Grilo wins Air & Style Style Session

Air & Style

Who let the young guys into the old school contest? Either way, if you win in a jam session that includes Terje, Iguchi and Devun Walsh, you're doing all right.

Nostalgia was in the air here at the Air and Style in Innsbruck this evening. Quite literally in the case of legends such as Jamie Lynn, Bryan Iguchi, Devun Walsh, Mike Basich, Sani Alibabic, Max Plotzender and Terje Haakonsen, who returned to the city's Bergisel ski jumping stadium for one last final Big Air hurrah.

The occasion was the Burn Style Session, a throwback jam comp that pitted these bone fide legends of the sport against modern shredders such as eventual winner Marco Grilc, Arthur Longo and Werni Stock. This was surely the most diverse field in the history of competitive snowboarding, and as you might imagine, the riding that subsequently went down was a fitting tribute to the most influential big air event of the last twenty years.

Not that snowboarding was the only reason for nostalgia. This year is the Air and Style's twentieth anniversary, a landmark that meant memories of the 1999 disaster, the tragedy that marked the end of the event's first stint in Innsbruck's Bergisel, had a particularly poignant edge. Small wonder that the riders put on a show.

With such a mixed field, the event format was predictably laid-back. There were two sessions, during which each rider could take as many runs as they liked, with judges Reto Lamm and Ingemar Backman scoring purely on style rather than technicality. Early standouts included Sven Thorgen, with a sweet rodeo nose grab to lip slide, andPeter Konig, who's rodeo to frontside 3 Japan off the rail seemed to catch the judges eyes.

Air & Style

So he didn't make the top three -- that doesn't change the fact that few people are more fun to watch in the air as Gigi Rüf.

Elsewhere, it was fascinating watching legends such as Jamie Lynn and Bryan Iguchi deal with a jump and crowd that was presumably far in excess of anything they'd dealt with for the last twenty years. Each nailed classic backside airs, while Mike Basich and Devun Walsh pushed it with smooth backside and frontside 3s respectively. Ultimate respect, however, must go to to the legendary Max Plotzender for his frontside rodeo attempts. He didn't get close to sticking them, but it was a tantalising glimpse into the attitude and style that once pushed him to the top of the sport.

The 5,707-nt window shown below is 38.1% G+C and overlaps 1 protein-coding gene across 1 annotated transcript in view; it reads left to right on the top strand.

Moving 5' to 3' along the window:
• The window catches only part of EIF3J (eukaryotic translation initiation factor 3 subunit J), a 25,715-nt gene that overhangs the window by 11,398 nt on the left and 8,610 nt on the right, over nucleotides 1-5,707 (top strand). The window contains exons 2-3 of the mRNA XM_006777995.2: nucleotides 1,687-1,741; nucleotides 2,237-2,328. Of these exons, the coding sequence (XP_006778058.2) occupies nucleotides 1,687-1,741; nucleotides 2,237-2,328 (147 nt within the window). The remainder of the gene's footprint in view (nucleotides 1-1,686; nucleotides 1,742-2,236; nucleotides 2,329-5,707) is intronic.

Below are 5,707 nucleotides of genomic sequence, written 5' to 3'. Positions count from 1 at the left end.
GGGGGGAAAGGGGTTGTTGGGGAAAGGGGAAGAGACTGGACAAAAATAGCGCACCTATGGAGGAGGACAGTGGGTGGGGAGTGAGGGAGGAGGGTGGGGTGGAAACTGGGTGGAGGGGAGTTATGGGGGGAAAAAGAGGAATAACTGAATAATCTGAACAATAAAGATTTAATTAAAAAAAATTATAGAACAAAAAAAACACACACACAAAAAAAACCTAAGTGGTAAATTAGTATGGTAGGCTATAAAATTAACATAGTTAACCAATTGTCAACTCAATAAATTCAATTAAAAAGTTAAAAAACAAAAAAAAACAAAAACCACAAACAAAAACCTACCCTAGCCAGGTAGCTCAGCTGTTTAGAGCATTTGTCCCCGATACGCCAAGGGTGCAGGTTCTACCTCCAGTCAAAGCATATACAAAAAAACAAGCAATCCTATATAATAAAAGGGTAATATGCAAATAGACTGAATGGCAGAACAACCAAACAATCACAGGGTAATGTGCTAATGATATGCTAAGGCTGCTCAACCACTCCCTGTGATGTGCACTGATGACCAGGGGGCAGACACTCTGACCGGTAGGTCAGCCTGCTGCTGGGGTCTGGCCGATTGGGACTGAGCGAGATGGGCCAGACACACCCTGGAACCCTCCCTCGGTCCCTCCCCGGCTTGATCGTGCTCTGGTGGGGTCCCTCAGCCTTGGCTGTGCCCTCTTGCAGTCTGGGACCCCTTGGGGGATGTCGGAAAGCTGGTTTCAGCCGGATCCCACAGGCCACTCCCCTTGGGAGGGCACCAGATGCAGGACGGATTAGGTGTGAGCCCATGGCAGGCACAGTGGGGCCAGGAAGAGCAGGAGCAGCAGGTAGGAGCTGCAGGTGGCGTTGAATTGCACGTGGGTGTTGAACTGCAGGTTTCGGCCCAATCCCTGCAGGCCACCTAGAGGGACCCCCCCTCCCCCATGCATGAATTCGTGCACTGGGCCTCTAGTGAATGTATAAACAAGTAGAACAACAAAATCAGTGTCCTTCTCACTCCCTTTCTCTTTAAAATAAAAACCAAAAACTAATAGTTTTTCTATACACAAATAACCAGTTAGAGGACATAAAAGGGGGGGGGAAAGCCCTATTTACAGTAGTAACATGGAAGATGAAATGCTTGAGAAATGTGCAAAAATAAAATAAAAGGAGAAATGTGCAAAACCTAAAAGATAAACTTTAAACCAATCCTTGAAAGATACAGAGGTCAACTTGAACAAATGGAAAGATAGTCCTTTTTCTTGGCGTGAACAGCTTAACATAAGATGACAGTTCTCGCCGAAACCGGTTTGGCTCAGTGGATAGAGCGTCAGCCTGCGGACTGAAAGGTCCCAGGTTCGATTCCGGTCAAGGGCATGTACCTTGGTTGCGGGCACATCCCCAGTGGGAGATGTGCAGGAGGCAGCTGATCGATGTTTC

Plaudits were eventually taken by winner Marco Grilc, who hit two crowd pleasing home runs: the first a switch frontside rodeo off the toes (or was it a chicane?) smooth enough to polish boots; the second a double backflip to tail skid that showcased all his enviable board control. He was pushed hard by Elias Erhardt's frontside 3 stalefish, Sani Alibabic's milquetoast switch backside 180 and Werni Stock's switch backside 540 mute.

Not that point was who won - even if Grilo did trouser โ‚ฌ10,000 for his efforts. As cheesy as it sounds, the real winner tonight, in a world obsessed with ever more complicated spin variations, was snowboarding. It's a stock phrase, but having the chance to see some of the best riders in the world actually express themselves, instead of worry about sticking a double or triple cork, was genuinely refreshing. Marco Grilc could do more difficult tricks in his sleep; the point is his chose these, as ordinary snowboarders do when they hit the hill.

Equally invigorating was the opportunity to watch an absolute cast iron legend like Jamie Lynn spend the night getting to grips with a jump that was obviously so beyond anything he would normally ride these days. The fact that he struggled (compared to a modern big air vet like Grilo) is besides the point. Like a day out with your friends, this night wasn't about sheer accomplishment. It was about personal fulfilment and achievement, far removed from the competitive scale that real sports are judged by.

Like snowboarding itself, you might say.

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